Truliant renews concerns about Truist branding

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With just weeks left for Truist Financial – the new brand name resulting from the merger of BB&T and SunTrust banks – to respond to a lawsuit, Truliant Federal Credit Union is doubling down on its claims of trademark infringement.

The Winston-Salem, N.C.-based credit union filed the suit in June challenging the name, claiming the similar monikers would create confusing on the market. With the two banks not expected to respond to the claims until early December, the $2.5 billion-asset credit union on Monday reiterated its argument that the biggest bank merger in over a decade will directly harm its business.

Truliant President Todd Hall said in a release that online searches for information about the credit union’s products and services “may automatically populate results including ‘Truist’ and redirect consumers to that entity, especially given the direct geographic overlap in the respective markets,” he said. “And bigger problems with brand confusion exist as financial institutions’ digital ecosystems incorporate the next wave of retail-tech game changers.”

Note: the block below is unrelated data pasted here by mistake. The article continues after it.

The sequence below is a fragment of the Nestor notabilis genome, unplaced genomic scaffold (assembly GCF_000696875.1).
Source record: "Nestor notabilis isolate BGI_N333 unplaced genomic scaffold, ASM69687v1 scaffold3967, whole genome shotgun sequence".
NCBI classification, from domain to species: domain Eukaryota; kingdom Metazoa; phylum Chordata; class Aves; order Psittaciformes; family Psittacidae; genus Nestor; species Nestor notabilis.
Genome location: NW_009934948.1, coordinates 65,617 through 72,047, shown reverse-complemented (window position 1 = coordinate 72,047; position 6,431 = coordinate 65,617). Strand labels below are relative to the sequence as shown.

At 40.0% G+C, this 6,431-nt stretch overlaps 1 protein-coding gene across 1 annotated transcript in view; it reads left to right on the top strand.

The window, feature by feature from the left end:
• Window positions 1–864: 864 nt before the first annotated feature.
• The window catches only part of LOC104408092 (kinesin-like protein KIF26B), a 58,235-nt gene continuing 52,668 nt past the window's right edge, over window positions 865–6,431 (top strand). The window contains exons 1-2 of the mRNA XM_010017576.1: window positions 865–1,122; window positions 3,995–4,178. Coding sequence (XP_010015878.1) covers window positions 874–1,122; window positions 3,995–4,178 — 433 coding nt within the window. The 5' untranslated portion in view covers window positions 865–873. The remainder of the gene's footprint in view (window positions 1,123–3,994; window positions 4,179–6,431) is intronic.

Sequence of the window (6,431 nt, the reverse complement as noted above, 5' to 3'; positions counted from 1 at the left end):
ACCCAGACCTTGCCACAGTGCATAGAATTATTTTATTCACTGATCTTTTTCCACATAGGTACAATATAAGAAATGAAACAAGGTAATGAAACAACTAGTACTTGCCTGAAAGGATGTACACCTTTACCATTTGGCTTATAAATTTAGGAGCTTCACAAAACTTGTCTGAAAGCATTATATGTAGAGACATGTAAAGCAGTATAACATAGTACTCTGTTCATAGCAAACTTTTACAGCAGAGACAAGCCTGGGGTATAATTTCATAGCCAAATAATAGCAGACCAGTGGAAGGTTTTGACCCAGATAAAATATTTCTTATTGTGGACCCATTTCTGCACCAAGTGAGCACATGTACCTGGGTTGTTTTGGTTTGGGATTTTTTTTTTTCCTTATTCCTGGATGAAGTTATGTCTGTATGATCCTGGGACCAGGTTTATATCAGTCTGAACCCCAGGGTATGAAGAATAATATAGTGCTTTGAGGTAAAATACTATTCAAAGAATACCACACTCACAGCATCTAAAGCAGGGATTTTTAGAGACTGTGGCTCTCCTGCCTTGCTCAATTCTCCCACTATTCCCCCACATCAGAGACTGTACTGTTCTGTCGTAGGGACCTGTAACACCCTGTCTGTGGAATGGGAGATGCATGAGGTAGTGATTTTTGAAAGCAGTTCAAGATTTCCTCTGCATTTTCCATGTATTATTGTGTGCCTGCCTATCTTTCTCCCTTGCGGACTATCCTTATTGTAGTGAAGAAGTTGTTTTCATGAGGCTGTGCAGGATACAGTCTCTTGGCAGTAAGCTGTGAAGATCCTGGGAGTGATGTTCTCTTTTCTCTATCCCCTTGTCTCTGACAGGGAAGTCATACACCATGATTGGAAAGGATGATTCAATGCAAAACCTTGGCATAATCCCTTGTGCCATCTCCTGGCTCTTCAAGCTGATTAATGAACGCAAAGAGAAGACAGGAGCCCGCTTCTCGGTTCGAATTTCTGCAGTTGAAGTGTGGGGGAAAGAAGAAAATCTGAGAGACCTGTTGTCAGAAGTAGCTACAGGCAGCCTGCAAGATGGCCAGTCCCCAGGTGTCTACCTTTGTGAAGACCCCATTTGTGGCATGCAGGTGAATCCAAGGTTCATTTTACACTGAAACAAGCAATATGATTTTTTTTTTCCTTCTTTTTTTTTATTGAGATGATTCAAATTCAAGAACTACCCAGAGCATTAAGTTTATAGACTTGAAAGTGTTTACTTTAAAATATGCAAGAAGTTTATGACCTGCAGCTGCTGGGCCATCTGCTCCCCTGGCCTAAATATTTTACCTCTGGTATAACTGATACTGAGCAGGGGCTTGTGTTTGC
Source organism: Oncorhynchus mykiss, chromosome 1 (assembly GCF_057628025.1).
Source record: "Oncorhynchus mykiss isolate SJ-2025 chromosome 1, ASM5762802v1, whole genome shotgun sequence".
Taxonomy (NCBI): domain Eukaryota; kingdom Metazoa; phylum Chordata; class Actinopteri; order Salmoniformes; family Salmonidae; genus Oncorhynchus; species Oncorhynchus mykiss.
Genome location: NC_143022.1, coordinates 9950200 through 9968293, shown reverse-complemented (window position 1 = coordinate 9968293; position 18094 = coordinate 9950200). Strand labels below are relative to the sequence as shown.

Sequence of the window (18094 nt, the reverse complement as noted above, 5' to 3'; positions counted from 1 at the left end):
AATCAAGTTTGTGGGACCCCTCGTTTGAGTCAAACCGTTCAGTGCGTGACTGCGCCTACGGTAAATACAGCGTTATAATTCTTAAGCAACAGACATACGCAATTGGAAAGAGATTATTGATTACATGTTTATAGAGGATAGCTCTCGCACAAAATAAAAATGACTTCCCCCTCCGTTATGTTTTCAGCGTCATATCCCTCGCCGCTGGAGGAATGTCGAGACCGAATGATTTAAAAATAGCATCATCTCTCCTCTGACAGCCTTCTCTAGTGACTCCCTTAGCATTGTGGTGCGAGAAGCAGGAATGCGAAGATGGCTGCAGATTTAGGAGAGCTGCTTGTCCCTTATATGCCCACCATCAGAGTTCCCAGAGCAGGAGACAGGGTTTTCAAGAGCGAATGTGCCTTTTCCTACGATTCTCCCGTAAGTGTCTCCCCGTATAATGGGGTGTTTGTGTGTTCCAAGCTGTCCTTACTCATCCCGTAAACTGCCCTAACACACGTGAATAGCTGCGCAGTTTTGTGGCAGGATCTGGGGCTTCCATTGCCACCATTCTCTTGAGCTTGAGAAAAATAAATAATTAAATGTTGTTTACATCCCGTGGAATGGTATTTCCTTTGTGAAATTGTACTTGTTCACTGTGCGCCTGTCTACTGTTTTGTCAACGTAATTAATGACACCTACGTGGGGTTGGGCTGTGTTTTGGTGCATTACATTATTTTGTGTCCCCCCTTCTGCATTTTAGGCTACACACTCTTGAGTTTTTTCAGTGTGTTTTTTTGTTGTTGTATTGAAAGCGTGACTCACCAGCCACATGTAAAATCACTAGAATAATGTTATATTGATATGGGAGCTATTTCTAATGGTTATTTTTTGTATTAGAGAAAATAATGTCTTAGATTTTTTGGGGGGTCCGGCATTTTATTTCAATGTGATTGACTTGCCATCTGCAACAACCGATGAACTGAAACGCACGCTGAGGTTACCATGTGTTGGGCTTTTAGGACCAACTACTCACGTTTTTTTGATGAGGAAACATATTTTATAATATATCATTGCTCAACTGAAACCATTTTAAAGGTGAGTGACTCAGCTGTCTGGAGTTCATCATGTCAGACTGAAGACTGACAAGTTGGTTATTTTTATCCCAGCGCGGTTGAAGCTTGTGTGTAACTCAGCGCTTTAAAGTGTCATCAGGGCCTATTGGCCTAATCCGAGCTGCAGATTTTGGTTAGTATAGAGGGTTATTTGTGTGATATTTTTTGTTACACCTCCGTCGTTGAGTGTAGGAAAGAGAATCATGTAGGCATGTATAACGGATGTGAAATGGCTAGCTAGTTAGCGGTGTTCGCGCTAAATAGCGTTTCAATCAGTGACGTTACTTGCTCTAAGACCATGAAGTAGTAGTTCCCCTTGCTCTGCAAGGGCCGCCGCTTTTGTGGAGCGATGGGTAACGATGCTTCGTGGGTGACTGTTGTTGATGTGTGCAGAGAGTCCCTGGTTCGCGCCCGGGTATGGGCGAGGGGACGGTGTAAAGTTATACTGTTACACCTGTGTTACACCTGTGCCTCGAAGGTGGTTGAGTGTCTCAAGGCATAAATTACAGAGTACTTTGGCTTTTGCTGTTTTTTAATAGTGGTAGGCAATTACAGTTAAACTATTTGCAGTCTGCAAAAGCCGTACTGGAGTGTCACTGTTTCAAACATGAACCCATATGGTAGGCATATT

Google is able to detect geographical location and provide custom results based on a user's location even if two users search the same keyword.

Truist is expected to base its operations in Winston-Salem, where Truliant is also headquartered and has over a dozen branches. The credit union has used its current branding since 1999 and Truliant is a federally registered trademark.

Hall claimed Truist selected its name despite being “intimately familiar” with Truliant and its branding.

“It speaks volumes that they are wholly unconcerned with trading on the brand equity that we’ve built over the last two decades,” he said.

As reported, Hall will take the helm as CEO early next year following the retirement of longtime Truliant CEO Marc Schaefer.

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Lawsuits Branding M&A Truist Financial BB&T SunTrust North Carolina